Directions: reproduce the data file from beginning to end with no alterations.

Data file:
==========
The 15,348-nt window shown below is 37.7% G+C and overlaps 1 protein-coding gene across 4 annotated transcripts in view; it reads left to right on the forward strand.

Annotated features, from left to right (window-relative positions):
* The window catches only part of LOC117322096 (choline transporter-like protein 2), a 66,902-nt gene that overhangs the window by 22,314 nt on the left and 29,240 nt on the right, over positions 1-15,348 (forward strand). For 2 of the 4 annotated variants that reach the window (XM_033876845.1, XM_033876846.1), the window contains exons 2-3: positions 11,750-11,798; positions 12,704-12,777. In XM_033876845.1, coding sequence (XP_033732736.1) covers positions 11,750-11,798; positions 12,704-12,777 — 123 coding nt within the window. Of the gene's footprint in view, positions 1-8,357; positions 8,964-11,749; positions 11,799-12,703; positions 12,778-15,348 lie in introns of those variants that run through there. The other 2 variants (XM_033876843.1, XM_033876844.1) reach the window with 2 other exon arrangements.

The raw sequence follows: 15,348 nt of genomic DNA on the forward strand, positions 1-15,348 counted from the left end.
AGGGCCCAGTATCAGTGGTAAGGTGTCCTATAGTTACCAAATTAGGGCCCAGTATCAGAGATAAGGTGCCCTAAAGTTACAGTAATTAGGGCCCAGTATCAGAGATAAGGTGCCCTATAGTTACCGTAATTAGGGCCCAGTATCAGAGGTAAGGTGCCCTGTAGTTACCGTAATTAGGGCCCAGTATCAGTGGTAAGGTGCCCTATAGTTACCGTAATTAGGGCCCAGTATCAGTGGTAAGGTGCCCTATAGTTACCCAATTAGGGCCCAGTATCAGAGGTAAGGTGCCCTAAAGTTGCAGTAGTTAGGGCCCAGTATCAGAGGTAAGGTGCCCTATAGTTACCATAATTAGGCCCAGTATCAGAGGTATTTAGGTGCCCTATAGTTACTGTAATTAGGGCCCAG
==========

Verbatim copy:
The 15,348-nt window shown below is 37.7% G+C and overlaps 1 protein-coding gene across 4 annotated transcripts in view; it reads left to right on the forward strand.

Annotated features, from left to right (window-relative positions):
* The window catches only part of LOC117322096 (choline transporter-like protein 2), a 66,902-nt gene that overhangs the window by 22,314 nt on the left and 29,240 nt on the right, over positions 1-15,348 (forward strand). For 2 of the 4 annotated variants that reach the window (XM_033876845.1, XM_033876846.1), the window contains exons 2-3: positions 11,750-11,798; positions 12,704-12,777. In XM_033876845.1, coding sequence (XP_033732736.1) covers positions 11,750-11,798; positions 12,704-12,777 — 123 coding nt within the window. Of the gene's footprint in view, positions 1-8,357; positions 8,964-11,749; positions 11,799-12,703; positions 12,778-15,348 lie in introns of those variants that run through there. The other 2 variants (XM_033876843.1, XM_033876844.1) reach the window with 2 other exon arrangements.

The raw sequence follows: 15,348 nt of genomic DNA on the forward strand, positions 1-15,348 counted from the left end.
AGGGCCCAGTATCAGTGGTAAGGTGTCCTATAGTTACCAAATTAGGGCCCAGTATCAGAGATAAGGTGCCCTAAAGTTACAGTAATTAGGGCCCAGTATCAGAGATAAGGTGCCCTATAGTTACCGTAATTAGGGCCCAGTATCAGAGGTAAGGTGCCCTGTAGTTACCGTAATTAGGGCCCAGTATCAGTGGTAAGGTGCCCTATAGTTACCGTAATTAGGGCCCAGTATCAGTGGTAAGGTGCCCTATAGTTACCCAATTAGGGCCCAGTATCAGAGGTAAGGTGCCCTAAAGTTGCAGTAGTTAGGGCCCAGTATCAGAGGTAAGGTGCCCTATAGTTACCATAATTAGGCCCAGTATCAGAGGTATTTAGGTGCCCTATAGTTACTGTAATTAGGGCCCAG